Mihajlo Acimovic on Wed, 22 Sep 1999 13:29:18 0000

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Re: Syndicate: 5. - bambipark

>  one could
>expect some kind of personality cult around the >milosevic-family; there's
>nothing to be seen of that, no portraits, no >transparents, no proud sign on
>the city's entrance. 

There is no great personality cult about Milosevic or his family members. In state schools, there are no portraits of Milosevic, unless a director is trying to suck up somewhere, so she/he puts in his/her office.
In fact, there are VERY FEW Milosevic's portraits, anywhere. The state propaganda says that "Yugoslavia is the most democratic country in the world" (minister of information of serbia, Aleksandar Vucic, also member of the neonazi Serbian Radical Party). Alternatively, "Serbia is a democratic country in which the human rights of all minorities and especially ethnic ones are respected in accordance with the highest democratic standards" (web site of the Yugoslav government). This especially means that the pictures are not hung up on the walls. People are supposed to carry them to spontaneous demonstrations for support to Milosevic, that are occasionally organised by Milosevic's government. 
If somebody brings your salary from 1000 DEM to 50 DEM in 3 years, if he sends your friends to be killed in several wars with no economic or military logic, if he sends police to beat their other friends that protest this, if he ruins your life... You will not vote for this person. The state media does not try and show him as the best person. They spend 24 hours a day, trying to persuade the population that everybody else is worse. They sometimes have entire program blocks, devoted to foreign mercenaries and enemies of the state.
you had Milosevic's portraits in classroom? They would be trashed in two days. I remember Saint Sava's portrait in my classroom, that was getting very white with chalk. I guess we threw a lot of it at him. Once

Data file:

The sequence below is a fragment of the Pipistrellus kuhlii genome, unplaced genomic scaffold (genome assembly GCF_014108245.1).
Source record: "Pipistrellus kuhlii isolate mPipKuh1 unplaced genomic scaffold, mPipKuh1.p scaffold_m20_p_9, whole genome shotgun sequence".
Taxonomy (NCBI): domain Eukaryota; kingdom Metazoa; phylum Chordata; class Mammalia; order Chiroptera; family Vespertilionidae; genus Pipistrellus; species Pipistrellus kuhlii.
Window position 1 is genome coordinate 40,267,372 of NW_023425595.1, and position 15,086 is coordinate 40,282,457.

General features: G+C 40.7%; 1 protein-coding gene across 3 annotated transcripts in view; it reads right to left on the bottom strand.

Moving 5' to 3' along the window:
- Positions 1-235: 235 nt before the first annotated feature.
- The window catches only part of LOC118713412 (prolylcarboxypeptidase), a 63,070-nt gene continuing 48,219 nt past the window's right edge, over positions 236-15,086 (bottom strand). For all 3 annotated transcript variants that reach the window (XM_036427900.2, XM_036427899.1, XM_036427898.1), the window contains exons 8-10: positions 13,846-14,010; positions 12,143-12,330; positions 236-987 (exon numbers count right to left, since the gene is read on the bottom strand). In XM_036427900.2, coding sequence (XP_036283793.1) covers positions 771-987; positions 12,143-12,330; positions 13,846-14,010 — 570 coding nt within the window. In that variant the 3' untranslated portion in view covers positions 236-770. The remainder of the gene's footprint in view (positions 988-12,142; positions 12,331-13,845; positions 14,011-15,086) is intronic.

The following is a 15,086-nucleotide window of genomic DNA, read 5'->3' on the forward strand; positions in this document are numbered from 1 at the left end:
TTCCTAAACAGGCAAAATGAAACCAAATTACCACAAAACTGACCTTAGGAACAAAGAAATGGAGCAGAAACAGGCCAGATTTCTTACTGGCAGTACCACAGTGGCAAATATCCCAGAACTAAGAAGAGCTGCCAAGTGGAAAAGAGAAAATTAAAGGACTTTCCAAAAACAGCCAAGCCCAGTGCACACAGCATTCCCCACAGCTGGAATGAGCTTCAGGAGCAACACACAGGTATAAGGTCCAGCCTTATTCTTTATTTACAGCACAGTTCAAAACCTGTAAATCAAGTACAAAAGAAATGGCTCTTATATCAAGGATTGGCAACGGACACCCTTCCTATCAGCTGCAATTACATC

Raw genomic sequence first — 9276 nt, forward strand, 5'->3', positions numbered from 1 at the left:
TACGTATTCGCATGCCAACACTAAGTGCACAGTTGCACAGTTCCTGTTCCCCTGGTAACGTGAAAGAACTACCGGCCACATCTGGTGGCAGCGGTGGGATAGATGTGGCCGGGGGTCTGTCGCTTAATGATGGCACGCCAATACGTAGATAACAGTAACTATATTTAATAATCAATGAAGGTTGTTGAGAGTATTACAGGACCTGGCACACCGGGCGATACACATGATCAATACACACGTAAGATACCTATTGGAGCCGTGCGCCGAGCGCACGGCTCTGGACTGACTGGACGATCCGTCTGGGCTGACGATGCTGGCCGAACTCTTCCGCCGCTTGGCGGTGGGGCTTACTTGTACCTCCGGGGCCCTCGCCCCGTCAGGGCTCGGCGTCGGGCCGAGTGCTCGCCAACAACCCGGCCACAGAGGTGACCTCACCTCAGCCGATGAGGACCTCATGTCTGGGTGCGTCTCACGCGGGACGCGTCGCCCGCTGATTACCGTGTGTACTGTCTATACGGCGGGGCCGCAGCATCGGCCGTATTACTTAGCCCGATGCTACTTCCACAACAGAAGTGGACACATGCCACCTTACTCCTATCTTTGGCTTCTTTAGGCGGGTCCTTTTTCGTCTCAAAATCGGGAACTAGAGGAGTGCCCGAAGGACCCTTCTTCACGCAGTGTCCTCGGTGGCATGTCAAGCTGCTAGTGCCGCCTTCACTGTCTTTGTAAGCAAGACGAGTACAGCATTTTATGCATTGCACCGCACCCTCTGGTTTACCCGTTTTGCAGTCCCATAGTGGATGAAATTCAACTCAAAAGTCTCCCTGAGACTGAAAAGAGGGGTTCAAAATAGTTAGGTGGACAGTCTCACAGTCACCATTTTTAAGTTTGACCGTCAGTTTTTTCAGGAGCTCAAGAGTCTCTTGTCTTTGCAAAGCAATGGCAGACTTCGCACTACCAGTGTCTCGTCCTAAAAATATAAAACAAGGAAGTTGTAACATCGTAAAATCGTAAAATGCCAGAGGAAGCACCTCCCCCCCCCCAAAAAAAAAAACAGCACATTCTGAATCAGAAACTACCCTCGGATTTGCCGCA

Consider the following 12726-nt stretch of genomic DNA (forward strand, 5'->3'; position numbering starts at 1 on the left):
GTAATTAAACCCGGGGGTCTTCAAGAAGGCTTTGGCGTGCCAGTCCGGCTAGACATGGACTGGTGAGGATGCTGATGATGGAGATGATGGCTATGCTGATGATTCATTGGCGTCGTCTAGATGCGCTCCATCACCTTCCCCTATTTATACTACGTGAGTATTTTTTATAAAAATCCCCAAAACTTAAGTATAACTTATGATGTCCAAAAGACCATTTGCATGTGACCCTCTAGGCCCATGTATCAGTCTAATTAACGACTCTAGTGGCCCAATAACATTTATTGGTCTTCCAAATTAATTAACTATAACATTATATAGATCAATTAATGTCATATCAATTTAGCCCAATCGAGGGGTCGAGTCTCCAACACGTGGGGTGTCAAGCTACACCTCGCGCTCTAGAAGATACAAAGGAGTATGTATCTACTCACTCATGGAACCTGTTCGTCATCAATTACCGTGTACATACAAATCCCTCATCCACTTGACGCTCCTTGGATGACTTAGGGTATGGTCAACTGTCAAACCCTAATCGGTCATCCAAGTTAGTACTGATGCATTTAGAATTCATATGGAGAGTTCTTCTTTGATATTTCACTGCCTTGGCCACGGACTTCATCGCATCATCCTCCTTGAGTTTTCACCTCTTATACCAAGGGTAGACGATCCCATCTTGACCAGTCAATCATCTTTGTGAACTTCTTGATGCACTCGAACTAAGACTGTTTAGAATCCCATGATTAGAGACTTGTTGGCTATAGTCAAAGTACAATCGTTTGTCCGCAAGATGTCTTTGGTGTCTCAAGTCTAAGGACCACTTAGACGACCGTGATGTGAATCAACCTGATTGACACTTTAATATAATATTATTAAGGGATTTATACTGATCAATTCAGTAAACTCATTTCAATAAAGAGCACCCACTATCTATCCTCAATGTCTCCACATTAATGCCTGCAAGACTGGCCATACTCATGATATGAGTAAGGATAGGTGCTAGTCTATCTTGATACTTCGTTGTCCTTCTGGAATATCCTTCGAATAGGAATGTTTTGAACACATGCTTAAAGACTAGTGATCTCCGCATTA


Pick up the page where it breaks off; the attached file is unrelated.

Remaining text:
somebody took it down and stamped it a couple of times, when there was no one there. I just came into the empty classroom and found the portrait of Saint Sava on the floor. Students and Highschool students may be very apathic about acting in politics. They have been betrayed too many times, especially by conformist teachers. But, when their lifespace is endangered and discipline is loose, you should see what they are capable of doing.
That is one Milosevic's gimmick. You don't have money, but you don't have to behave in a disciplined fashion. Besides, the worst troublemakers in my school had parents from the new burgeoisie. I would like to see the school that would dare kick them out.
When Tito's pictures were taken down from the classrooms, they were mostly replaced by the pictures of Saint Sava (12-13th century), the man who got the Serbian Orthodox Church it's autonomy from the one in Byzantium.
If there is anyone interested, I can forward you more about him and Serbian Orthodox Church.
Usually, there were pictures of Vuk Karadzic (grammar reformist, 18-19th century) and Dositej Obradovic (first minister of education of Serbia and writer 18-19th century). This information applies to Serbia only. 
In Montenegro, they must have Petar I Petrovic Njegos, a writer and religious and state ruler of Montengro (19th century). They might have Saint Sava and I'm quite sure that they have Vuk Karadzic. 
On October 21st, 1996., I was passing through Pozarevac. The new discoteque "Madona", owned by Marko Milosevic, was about to open that evening. There were large pieces of cloth with the info written on them, hung between streetlight poles. The center of Pozarevac was full of them. 

Mihajlo Acimovic

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